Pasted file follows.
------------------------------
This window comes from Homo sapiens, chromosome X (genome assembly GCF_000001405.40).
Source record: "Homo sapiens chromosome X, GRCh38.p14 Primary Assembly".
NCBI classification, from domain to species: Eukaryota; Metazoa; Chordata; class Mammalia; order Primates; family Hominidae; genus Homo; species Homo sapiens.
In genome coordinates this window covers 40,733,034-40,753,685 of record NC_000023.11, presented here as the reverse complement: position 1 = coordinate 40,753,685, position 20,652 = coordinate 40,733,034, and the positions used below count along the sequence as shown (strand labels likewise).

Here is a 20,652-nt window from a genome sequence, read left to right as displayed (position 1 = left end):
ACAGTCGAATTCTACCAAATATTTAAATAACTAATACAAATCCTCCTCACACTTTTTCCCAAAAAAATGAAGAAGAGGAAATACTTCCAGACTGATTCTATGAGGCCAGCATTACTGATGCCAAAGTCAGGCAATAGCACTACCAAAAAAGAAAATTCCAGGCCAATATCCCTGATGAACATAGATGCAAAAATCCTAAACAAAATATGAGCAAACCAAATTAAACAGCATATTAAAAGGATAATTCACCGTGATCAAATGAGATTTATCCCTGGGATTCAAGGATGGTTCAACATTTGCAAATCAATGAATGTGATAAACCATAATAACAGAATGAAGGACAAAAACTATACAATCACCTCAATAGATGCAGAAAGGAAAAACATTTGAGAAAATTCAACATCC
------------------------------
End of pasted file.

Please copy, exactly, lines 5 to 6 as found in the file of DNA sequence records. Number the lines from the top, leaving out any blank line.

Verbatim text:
Here is a 20,652-nt window from a genome sequence, read left to right as displayed (position 1 = left end):
ACAGTCGAATTCTACCAAATATTTAAATAACTAATACAAATCCTCCTCACACTTTTTCCCAAAAAAATGAAGAAGAGGAAATACTTCCAGACTGATTCTATGAGGCCAGCATTACTGATGCCAAAGTCAGGCAATAGCACTACCAAAAAAGAAAATTCCAGGCCAATATCCCTGATGAACATAGATGCAAAAATCCTAAACAAAATATGAGCAAACCAAATTAAACAGCATATTAAAAGGATAATTCACCGTGATCAAATGAGATTTATCCCTGGGATTCAAGGATGGTTCAACATTTGCAAATCAATGAATGTGATAAACCATAATAACAGAATGAAGGACAAAAACTATACAATCACCTCAATAGATGCAGAAAGGAAAAACATTTGAGAAAATTCAACATCC